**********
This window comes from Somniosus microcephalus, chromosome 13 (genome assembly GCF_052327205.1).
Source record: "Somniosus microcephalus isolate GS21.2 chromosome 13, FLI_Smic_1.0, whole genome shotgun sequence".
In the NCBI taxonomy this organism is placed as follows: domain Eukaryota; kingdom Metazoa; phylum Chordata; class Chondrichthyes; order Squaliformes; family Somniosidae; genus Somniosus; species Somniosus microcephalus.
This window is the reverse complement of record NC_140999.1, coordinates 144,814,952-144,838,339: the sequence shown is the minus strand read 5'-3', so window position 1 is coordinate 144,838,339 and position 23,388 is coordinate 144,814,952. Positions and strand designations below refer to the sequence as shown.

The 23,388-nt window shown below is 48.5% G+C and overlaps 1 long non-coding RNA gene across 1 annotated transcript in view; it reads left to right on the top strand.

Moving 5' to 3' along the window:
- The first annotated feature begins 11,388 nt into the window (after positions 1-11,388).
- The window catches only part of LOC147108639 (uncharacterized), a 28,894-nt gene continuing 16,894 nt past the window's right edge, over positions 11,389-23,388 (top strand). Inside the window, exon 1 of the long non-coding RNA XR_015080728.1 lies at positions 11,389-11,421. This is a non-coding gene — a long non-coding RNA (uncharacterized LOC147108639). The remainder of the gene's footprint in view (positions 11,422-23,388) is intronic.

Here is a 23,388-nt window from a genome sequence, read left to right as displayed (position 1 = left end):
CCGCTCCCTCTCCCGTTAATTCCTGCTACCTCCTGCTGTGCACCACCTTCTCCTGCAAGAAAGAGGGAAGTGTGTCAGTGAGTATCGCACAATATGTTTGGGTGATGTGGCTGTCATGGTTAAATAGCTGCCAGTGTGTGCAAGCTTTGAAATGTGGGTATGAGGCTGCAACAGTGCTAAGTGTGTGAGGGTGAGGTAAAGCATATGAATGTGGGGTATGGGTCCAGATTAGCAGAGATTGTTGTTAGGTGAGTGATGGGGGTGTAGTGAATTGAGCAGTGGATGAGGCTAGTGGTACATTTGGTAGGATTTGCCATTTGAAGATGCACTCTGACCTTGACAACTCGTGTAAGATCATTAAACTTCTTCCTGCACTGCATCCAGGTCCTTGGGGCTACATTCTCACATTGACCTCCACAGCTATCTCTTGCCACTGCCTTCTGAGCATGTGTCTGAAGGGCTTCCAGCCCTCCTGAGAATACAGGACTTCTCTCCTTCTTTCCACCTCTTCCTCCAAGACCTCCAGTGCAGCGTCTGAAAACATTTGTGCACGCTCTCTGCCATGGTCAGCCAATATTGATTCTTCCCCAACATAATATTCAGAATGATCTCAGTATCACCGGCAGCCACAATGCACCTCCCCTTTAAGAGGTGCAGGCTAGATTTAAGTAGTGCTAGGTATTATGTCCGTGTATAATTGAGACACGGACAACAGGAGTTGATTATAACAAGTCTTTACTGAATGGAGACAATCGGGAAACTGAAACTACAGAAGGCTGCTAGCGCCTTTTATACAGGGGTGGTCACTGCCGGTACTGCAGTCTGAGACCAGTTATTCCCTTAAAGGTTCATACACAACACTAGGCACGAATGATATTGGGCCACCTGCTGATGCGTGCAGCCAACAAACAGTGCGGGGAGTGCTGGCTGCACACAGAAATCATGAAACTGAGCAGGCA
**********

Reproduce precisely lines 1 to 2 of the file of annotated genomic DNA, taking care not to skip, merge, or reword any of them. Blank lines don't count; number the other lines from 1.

This window comes from Somniosus microcephalus, chromosome 13 (genome assembly GCF_052327205.1).
Source record: "Somniosus microcephalus isolate GS21.2 chromosome 13, FLI_Smic_1.0, whole genome shotgun sequence".